It has been easy at times to forget about Hayden Hurst over the Ravens’ first month of the NFL season, the tight end sidelined by a stress fracture in his foot since late last month. But then, he has been easy to overlook, too, his spotlight at least partly obscured since he joined the team.
In late April, the Ravens took the South Carolina star No. 25 overall in the first round of the draft. Not even 45 minutes later, they’d traded up for the No. 32 pick and quarterback Lamar Jackson, a former Heisman Trophy winner who equaled or exceeded Hurst’s 2017 touchdown total (three) in 10 games last season at Louisville. (The post-draft ratio of Jackson questions to Hurst questions felt similarly lopsided.)
Through offseason workouts and training camp, as Hurst was emerging into a dependable downfield threat, seemingly already on quarterback Joe Flacco’s wavelength, coach John Harbaugh and offensive coordinator Marty Mornhinweg were peppered with questions about the team’s overhauled corps of wide receivers. Or Jackson’s role in the offense. Or how that all might affect Flacco.
Three games into the season, the Ravens (2-1) have the NFL’s fifth-ranked scoring offense, and Hurst has not played a snap. Mark Andrews, picked one day and 61 slots later by the Ravens, has been perhaps the league’s top rookie tight end. The team has not needed Hurst as much as first thought, but it has also welcomed his impending return.
On Wednesday, Hurst practiced, albeit with limited participation, for the first time since before his Aug. 25 announcement that he’d undergone surgery. On Thursday, he deemed himself day-to-day ahead of Sunday night’s game against the Pittsburgh Steelers (1-1-1) and said he felt “pretty good” despite a slight limp in walking around the locker room.
“It’s been tough sitting in the training room for four weeks, but I’m excited to get back out there and do whatever I need to do to help the team,” Hurst said.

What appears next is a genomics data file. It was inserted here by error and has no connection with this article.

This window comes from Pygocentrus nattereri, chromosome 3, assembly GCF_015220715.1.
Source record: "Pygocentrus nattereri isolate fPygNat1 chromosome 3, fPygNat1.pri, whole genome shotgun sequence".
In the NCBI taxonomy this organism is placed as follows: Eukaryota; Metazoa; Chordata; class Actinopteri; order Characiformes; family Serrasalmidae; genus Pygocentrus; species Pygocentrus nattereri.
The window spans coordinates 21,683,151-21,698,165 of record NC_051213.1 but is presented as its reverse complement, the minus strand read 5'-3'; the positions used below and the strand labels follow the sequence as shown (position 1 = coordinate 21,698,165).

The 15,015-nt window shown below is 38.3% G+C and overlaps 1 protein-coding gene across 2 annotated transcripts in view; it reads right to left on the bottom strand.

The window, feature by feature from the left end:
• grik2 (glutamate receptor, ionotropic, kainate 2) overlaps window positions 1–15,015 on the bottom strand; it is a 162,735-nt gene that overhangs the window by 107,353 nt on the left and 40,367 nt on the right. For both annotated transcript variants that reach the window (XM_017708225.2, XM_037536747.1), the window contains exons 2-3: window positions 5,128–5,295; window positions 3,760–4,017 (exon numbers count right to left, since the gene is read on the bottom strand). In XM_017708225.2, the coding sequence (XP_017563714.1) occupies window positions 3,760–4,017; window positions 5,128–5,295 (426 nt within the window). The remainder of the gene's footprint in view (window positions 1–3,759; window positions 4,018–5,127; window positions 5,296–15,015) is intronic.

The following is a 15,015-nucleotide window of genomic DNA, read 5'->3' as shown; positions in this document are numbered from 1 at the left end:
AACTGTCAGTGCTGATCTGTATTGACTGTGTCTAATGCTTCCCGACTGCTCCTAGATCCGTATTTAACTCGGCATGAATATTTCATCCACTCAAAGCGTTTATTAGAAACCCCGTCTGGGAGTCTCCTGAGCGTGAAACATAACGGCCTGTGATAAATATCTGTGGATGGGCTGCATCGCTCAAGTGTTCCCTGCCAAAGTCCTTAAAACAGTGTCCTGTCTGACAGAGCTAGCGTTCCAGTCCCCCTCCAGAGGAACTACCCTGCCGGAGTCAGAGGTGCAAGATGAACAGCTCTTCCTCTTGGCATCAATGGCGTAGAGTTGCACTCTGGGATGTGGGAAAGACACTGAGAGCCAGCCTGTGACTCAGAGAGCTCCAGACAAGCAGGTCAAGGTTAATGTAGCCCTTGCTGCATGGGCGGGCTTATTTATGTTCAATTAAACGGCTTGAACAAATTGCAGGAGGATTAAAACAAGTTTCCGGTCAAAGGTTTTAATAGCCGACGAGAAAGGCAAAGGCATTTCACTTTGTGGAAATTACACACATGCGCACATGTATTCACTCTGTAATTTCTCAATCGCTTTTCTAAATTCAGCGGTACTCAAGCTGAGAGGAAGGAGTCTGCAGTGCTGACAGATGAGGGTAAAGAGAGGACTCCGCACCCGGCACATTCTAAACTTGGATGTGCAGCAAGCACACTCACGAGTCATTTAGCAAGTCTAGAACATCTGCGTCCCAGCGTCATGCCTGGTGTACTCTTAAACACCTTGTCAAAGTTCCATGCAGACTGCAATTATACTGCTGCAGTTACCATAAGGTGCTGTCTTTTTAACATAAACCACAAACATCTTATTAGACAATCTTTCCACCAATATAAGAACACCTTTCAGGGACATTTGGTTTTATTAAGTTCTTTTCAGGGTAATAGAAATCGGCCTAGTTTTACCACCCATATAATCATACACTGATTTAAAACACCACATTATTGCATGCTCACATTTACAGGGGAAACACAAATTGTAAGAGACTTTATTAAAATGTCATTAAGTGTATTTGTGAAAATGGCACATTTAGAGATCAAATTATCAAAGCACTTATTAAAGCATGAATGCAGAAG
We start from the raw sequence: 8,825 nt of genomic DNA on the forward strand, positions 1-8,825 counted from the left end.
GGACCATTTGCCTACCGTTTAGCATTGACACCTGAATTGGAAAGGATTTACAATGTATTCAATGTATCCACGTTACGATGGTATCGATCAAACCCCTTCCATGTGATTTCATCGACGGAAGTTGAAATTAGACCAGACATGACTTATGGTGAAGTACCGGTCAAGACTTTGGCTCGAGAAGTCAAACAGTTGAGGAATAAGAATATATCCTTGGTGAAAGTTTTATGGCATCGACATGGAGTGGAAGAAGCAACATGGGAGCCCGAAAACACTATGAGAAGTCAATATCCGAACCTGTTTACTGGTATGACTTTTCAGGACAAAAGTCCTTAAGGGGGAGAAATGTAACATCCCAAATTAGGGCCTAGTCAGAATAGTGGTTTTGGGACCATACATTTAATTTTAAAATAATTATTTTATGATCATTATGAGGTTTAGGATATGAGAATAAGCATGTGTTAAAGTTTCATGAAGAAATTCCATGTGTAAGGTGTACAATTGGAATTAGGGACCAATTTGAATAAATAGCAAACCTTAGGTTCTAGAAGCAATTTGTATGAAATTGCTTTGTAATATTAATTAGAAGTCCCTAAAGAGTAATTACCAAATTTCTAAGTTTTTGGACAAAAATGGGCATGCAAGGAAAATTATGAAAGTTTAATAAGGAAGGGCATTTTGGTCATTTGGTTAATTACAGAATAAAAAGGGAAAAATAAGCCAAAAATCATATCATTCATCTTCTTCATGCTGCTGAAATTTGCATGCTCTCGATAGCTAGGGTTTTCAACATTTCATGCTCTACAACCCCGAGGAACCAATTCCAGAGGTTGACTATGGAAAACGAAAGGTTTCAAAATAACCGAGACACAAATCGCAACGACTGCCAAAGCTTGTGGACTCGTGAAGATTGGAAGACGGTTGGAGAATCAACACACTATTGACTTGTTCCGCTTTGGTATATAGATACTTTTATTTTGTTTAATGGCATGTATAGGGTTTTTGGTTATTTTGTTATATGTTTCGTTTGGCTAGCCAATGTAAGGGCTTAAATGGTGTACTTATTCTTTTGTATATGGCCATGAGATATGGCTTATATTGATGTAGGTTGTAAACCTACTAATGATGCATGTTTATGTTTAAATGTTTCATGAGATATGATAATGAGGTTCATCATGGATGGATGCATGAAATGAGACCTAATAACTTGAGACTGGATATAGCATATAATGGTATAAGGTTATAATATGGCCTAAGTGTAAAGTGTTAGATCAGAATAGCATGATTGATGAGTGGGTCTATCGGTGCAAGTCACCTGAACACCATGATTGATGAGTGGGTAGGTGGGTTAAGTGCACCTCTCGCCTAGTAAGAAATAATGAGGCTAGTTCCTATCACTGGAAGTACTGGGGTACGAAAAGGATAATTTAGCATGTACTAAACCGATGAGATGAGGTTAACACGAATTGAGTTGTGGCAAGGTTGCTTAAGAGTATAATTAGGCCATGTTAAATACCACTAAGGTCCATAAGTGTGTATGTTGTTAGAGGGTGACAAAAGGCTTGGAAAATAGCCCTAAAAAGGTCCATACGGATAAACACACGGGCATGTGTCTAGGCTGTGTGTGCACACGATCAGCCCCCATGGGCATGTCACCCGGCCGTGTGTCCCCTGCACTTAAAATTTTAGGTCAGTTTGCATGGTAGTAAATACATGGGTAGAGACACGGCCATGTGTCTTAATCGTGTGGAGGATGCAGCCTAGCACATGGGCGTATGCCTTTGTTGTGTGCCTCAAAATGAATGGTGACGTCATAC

A former high school standout in football and baseball who played two seasons in the Pittsburgh Pirates’ organization before enrolling at South Carolina, Hurst still remembers his first football injury. Because this is it. “It’s new to me,” he said.
After the Ravens’ third preseason game, against the Indianapolis Colts on Aug. 20, Hurst’s foot was sore. He thought little of it and practiced another three days. When he went to get the foot iced, he complained about the pain, which led to an X-ray, which revealed the stress fracture.
Hurst’s refuge was the weight room, where at South Carolina he’d normally worked twice a day, boosting his weight up 25 pounds and his maximum bench press over 60 percent. He’s been limited mainly to upper-body workouts for the past month, but reiterated Thursday that he’s ready. Mornhinweg said Thursday that he looked “fantastic” in his return to practice.
“I’m chomping at the bit to get healthy and get back out there,” Hurst said.
Just a few yards to his right was Andrews’ locker. Among rookie tight ends, only the Seattle Seahawks' Will Dissly has more receiving yards (151) than the former Oklahoma star (107). According to analytics website Football Outsiders, Andrews is tops among first-year players and eighth overall, ahead of even Kansas City Chiefs star Travis Kelce, in Defense-adjusted Yards Above Replacement, a measure of value on plays in which a player catches a pass.
“He and I are both dynamic players, and it's really hard for a defense to try to game-plan for that,” Andrews said of Hurst. “You're trying to look at one person, the other person's going to hurt you and make you miss. It's going to be huge. I'm excited to be able to get those packages in. We're both on the field at the same time. It's going to be tough on defenses, like I said, and it's going to be big for this offense.”
At tight end, there’s more than enough playing time to go around. The distribution of snaps so far has been relatively egalitarian: 135 for Nick Boyle, 109 for Maxx Williams and 84 for Andrews. With Hurst’s possible return, the Ravens could turn to tight end-heavy sets with even greater frequency.
According to Pro Football Focus, the Ravens last season used "11" personnel — one running back, one tight end and three wide receivers — on the lowest share of plays in the NFL. They ranked first, however, in usage of one-running back, two-tight end (“12” personnel) and two-running back, two-tight end (“22” personnel) sets.
So far, the Ravens’ “12” personnel packages have fallen from 35 percent of their offensive game plan to 23 percent, while their “22” personnel has remained stable (11 percent), Sharp Football Stats data shows.
“We have some tight ends that are really good in run-game stuff but are undervalued, underrated in some of the stuff with the passing game,” Flacco said Wednesday. “I think when we can get our play-action going, it doesn’t really matter which one of those guys is in there at tight end, whether it’s Mark [Andrews] or whether it’s Maxx [Williams] or Nick [Boyle]. I think those guys all have the ability to catch the ball and get open when you need to. We just have a lot of guys right now.”